Tinting– Now that you’ve had the chance to create new colors by mixing colors together, it’s time to discover the array of different tints that can be created simply by adding white.

“Tinting” is the word used to describe lightening your paint colors. Every color has what’s known as a tinting strength, or limit to how much lighter you can make it. Since darker colors are dark to start with, they have a higher tinting strength than lighter colors. Play around with gradually adding white to your colors to see how they transform.

Shading– The opposite of tinting is shading where you add black to your colors to make them darker. Be careful and only add small amounts of black at a time! Shading is best used for creating shadows. Now play around by adding a small amount of black to your colors to see how they change.

Congratulations! You are now a magician, sort of… But we bet some of your friends will be pretty impressed with your new skill to create tons of different colors using only three paint tubes. Maybe your next party trick? 🙂 We always say that the best way to understand something or to learn something new is by actually doing it. Take time to experiment and see what colors you can come up with. Don’t worry about creating pretty colors. Just do your thing and experiment!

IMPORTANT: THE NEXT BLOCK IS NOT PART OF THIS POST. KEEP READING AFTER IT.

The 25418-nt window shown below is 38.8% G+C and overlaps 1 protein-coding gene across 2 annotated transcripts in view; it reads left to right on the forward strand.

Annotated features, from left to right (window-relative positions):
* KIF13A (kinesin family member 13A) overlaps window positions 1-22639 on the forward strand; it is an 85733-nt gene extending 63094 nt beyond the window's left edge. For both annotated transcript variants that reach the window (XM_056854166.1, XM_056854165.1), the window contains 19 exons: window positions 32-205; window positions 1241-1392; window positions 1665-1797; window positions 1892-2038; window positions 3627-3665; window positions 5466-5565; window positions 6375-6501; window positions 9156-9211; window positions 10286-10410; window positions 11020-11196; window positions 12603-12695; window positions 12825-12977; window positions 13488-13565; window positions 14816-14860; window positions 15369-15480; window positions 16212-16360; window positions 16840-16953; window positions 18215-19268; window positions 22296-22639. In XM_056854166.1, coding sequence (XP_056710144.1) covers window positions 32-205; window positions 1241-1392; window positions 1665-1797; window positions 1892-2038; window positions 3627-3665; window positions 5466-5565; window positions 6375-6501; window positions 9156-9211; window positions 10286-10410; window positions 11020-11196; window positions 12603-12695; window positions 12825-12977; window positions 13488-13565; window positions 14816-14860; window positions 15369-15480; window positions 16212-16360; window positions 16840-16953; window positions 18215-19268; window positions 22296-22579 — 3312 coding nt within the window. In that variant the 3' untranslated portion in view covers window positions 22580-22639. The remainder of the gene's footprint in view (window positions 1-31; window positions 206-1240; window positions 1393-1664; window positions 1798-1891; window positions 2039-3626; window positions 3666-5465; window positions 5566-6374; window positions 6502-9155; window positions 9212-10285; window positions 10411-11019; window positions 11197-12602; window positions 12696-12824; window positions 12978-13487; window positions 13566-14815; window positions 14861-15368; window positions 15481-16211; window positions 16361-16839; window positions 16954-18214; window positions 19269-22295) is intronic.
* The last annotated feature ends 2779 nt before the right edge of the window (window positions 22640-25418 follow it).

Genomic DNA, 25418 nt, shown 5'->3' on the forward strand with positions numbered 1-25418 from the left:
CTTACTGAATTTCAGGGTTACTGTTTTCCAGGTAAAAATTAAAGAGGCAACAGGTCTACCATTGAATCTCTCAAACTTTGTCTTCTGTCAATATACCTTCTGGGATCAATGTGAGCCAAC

Tell us, how has this post helped you understand paint colors and how to mix them? COMMENT below!

29+ Prismacolor Pencil Tips & Techniques

By Nicole Tinkham

29 Prismacolor Pencil Tips & Techniques

You asked and we listened. One of the art supplies you were dying to learn more about was Prismacolor colored pencils. Great choice! Prismacolor brings an array of quality art supplies including markers, pastels, charcoal, graphite, and of course colored pencils. As far as colored pencils go, you can learn about ALL of your many options here. But we’re going to take that previous blog post a step further and bring to you exactly what you need to know about using them right here in this post. Here are the top tips and techniques for using Prismacolor Colored Pencils.